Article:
When it comes to a long-distance relationship, it's always good to know what attracts the other side. And, as shown at a shindig in Baku this week to mark 21 years of official ties with the US, Azerbaijan has its attractions for Washington down pat.
They number four: a supply corridor for NATO's military campaign in Afghanistan; a foothold for American interests in regional stability (Iran is just next-door) and fighting terrorism; and, finally, oil and gas for Europe.
Hearing Azerbaijani President Ilham Aliyev cover the lot, US diplomats, congresspeople and officials attending the May 28-29 "Vision for the Future" convention nodded approvingly. “Azerbaijan is an undoubted friend, business partner and military ally of the United States,” commented Richard Lugar, the former chairperson of the US Senate's Foreign Relations Committee, Trend news service reported.
This is no co-dependent relationship, however. Aliyev made clear that, as a return for its attractions, Azerbaijan expects Washington to support its efforts to reclaim breakaway Nagorno Karabakh from Armenian and separatist control. Armenia's American Diaspora runs a well-organized lobbying operation across the US to make sure that many US politicians view Armenia's problems as their own.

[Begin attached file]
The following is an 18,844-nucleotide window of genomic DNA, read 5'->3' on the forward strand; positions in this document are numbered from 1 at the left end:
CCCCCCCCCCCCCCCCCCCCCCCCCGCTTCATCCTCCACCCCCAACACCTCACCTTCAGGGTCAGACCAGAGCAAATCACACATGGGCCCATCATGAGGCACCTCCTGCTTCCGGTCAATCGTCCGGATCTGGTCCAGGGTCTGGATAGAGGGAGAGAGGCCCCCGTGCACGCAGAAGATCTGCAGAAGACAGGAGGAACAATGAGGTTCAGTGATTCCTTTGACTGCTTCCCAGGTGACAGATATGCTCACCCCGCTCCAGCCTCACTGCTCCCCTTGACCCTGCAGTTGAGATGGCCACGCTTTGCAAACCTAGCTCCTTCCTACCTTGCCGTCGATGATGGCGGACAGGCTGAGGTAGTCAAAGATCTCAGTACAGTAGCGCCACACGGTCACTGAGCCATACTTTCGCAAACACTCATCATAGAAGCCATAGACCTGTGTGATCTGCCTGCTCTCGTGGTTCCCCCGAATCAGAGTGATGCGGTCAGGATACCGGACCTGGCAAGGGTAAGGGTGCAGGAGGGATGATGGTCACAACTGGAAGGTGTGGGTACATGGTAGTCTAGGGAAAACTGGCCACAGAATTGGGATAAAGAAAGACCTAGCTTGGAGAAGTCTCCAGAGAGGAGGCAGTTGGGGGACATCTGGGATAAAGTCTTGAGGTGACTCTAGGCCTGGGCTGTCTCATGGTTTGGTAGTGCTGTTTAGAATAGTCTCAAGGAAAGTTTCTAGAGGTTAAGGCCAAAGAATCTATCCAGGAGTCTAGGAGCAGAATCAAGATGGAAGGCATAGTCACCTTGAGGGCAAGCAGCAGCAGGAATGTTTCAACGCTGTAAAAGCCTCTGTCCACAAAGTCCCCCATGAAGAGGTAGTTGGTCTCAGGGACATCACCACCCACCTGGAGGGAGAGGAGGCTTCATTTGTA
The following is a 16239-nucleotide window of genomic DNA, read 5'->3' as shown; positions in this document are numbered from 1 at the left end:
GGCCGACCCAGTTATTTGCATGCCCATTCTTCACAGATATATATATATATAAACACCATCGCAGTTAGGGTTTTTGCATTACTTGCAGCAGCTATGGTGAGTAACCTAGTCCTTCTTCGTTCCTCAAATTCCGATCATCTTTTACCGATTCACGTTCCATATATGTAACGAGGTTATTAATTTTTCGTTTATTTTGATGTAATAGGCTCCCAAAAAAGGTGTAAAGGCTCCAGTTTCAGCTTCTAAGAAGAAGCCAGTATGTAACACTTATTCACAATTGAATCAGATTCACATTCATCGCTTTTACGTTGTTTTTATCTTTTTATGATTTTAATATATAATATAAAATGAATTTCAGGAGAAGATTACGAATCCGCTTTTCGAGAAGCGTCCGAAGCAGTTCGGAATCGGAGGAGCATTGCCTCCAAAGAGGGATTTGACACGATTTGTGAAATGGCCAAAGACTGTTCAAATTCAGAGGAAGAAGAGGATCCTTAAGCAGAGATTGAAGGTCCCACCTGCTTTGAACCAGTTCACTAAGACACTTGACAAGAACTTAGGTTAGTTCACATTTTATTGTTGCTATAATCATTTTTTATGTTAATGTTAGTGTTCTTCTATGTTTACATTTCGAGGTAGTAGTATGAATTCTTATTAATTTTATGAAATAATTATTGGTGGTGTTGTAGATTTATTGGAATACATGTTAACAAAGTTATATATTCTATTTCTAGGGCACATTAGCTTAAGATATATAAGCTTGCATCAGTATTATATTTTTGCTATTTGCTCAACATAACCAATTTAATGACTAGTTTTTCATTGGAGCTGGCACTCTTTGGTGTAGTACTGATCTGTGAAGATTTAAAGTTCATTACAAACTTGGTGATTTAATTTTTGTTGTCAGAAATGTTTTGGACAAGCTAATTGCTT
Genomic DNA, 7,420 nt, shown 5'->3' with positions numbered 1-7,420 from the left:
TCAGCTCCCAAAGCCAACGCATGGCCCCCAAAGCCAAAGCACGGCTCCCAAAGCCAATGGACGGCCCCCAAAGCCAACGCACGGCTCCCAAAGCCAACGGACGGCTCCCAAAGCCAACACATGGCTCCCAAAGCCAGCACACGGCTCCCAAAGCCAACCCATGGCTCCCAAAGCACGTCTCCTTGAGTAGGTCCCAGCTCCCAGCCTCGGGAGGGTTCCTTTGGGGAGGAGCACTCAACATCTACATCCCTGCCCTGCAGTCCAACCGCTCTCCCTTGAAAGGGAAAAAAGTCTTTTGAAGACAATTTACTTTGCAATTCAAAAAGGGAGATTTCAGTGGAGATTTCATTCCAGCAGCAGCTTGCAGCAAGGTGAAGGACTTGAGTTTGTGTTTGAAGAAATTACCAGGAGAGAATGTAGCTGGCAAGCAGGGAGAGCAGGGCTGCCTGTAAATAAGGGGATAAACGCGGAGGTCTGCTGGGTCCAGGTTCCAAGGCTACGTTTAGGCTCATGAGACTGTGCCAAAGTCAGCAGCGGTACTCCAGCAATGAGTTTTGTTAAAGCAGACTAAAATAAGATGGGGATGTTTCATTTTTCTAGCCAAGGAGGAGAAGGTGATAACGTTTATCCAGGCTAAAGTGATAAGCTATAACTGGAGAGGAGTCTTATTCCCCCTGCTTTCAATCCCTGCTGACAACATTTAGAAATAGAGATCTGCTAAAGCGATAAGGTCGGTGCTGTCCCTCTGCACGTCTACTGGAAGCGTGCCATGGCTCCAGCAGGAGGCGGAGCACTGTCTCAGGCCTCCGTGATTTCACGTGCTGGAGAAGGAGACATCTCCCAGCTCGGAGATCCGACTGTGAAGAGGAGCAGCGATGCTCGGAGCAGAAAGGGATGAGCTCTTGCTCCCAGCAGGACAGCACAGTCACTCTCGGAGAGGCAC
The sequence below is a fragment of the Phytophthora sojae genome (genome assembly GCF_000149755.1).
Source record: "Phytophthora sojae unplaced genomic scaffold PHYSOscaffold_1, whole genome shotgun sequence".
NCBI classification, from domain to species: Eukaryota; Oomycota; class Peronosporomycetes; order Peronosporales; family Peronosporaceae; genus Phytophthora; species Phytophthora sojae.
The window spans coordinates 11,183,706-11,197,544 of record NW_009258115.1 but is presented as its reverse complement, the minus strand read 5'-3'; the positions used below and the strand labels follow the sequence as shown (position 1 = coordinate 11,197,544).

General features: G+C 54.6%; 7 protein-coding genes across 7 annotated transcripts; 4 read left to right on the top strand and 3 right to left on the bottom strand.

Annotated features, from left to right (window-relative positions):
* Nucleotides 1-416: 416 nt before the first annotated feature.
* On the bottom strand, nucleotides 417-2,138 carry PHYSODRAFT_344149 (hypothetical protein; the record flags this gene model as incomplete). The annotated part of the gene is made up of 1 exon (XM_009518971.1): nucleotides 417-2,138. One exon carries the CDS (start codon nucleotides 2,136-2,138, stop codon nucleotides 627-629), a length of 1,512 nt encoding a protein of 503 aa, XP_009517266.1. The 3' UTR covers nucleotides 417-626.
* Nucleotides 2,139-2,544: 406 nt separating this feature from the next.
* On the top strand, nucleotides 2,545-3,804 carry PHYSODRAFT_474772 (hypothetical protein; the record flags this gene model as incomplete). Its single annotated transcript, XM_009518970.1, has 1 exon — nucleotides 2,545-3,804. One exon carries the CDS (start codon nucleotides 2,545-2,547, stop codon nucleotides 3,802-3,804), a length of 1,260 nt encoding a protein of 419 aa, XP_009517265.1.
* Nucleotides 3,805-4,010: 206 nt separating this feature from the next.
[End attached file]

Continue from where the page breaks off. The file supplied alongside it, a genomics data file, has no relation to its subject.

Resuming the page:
Azerbaijan has been trying to put its energy wealth to good use of late, though, to outdo its rival for American hearts. On May 10, a celebration of Azerbaijan's Flower Day was held on the National Mall in Washington, DC. The event featured many flowers, both real and painted on children's faces, and was complete with a flower-adorned portrait of President Aliyev's father, the late Azerbaijani President Heydar Aliyev.
Yet, as can happen, not everyone will necessarily be happy about the terms of this relationship on display in Baku. Human rights activists and local democracy advocates might well ask if the US came to Baku as a suitor equally interested in "shared democratic values" or "rule of law."
Most recently, Human Rights Watch reported an increase in the practice of police planting drugs on critics, a phenomenon it linked it to Azerbaijan's upcoming presidential election. Alleged intolerance toward dissent -- including the jailing of two opposition leaders for supposedly stirring up a riot in a provincial town -- is another spoiler.
But a look at the convention’s agenda suggests that the US delegates seem to be inclined to dwell on the positive. (As do four video valentines sent by senators and governors unable to attend the gathering.) After all, who would want to mar the day with talk of Azerbaijan’s authoritarian ways when a glass of oil is raised to friendship?